New Clause 1 — Independent advocacy: report

Part of Prohibition of Unpaid Internships – in the House of Commons at 2:05 pm on 13th May 2014.

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Photo of Stella Creasy Stella Creasy Shadow Minister (Business, Innovation and Skills) 2:05 pm, 13th May 2014

I absolutely agree. We all want to see an empowered citizenry. We believe that would be positive for our public services by encouraging feedback on how services work for the public. But the risk with the Bill as it stands is that those with sharp elbows will do well and those without will simply be left behind. I think that is why both Citizens Advice and Unison, which after all has considerable expertise in some of these relationships, support the amendments and say that they want to see further debate and scrutiny on how we ensure that we do not have a two-tier system, with only those services that have a direct relationship getting better service responsiveness because of such legal rights, and only those people who can access services and complain getting those rights.

Trading standards has told us how it often refers people to what it calls the “sausage machine” of local council complaint services. Under this new legislation, it is not clear whether trading standards would then be able to pick up issues. That could lead to real inequalities in both the public and private sectors without advocacy and clearer information rights, which is why we have tabled the amendments.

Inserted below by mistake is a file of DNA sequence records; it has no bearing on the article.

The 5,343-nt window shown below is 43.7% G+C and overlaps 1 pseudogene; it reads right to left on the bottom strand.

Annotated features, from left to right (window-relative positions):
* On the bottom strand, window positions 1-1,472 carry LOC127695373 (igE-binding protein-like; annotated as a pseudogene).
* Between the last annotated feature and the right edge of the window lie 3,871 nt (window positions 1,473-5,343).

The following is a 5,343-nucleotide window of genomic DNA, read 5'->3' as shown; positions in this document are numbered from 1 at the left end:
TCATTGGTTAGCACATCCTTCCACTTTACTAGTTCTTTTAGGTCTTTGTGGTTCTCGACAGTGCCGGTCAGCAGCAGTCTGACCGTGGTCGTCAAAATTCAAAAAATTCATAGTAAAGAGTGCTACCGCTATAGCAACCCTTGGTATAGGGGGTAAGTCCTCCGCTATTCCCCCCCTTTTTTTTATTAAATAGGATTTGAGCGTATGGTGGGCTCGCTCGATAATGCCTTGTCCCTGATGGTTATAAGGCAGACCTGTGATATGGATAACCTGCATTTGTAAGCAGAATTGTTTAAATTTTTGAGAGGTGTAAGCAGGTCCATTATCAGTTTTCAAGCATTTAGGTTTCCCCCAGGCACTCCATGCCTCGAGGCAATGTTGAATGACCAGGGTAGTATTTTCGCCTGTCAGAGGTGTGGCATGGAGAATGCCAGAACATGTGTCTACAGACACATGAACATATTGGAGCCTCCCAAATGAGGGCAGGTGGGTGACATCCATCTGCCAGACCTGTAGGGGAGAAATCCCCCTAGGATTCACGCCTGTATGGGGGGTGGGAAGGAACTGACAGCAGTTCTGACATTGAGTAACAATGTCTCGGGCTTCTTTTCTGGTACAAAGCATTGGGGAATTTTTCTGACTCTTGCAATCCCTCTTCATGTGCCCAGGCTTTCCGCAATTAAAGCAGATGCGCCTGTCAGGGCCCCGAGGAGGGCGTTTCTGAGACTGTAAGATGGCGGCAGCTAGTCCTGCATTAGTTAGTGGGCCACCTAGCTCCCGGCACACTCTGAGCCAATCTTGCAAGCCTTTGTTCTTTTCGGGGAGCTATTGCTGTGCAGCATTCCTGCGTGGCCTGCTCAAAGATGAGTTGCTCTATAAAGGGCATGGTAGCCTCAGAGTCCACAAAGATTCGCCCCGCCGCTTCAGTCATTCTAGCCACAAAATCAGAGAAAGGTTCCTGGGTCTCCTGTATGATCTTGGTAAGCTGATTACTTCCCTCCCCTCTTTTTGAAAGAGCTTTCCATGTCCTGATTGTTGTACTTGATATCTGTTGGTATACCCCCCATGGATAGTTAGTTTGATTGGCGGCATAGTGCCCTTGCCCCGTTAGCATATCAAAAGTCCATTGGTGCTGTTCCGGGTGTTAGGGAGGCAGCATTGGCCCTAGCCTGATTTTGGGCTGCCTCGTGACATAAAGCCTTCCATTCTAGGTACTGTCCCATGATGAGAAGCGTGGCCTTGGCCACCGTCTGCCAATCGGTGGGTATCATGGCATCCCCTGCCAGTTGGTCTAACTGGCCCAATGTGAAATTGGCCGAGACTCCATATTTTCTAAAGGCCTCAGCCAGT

I also want to draw colleagues’ attention to paragraph 5 of new schedule 1, which we also believe will tackle nuisance calls. We recognise that the misuse of data is as important as the analysis of data and that there is a need to put in place a proper framework on that. Many of us will have had constituents complain about nuisance calls and texts. Indeed, only this afternoon, while waiting for this debate, I received a text telling me that I could get compensation for an accident that I have not had—perhaps it came from the Government Whips.

However, we know that there is a gap at the moment where it is hard for the Information Commissioner to prove that there has been a lack of consent, where companies themselves will not be clear about whether they have the consent of the person they have bombarded with text messages and phone calls. In one six-month period alone, 71% of landline customers said that they have received a live marketing call and 63% said that they had received a marketing message. We also know that the Information Commissioner receives about 2,500 complaints a month about unsolicited text messages. We want to close that loophole. The all-party group on nuisance calls also recommended tightening the rules on consent, and Ofcom has said that it agrees. Indeed, the Government’s own report on the nuisance calls action plan said that we should do more on consent.

Paragraph 5 of new schedule 1 would enable fines to be imposed for those people who do not show that they have the explicit consent of consumers to send them that kind of marketing measure. We think that is entirely proportionate and hope that Government Members, even if they are scrabbling to understand quite what the Bill would do in the public sector, will recognise the issue of nuisance calls and act accordingly to address it. I would also encourage those among us who speak up for taxpayers—perhaps Gary Barlow should take note—to support new schedule 1.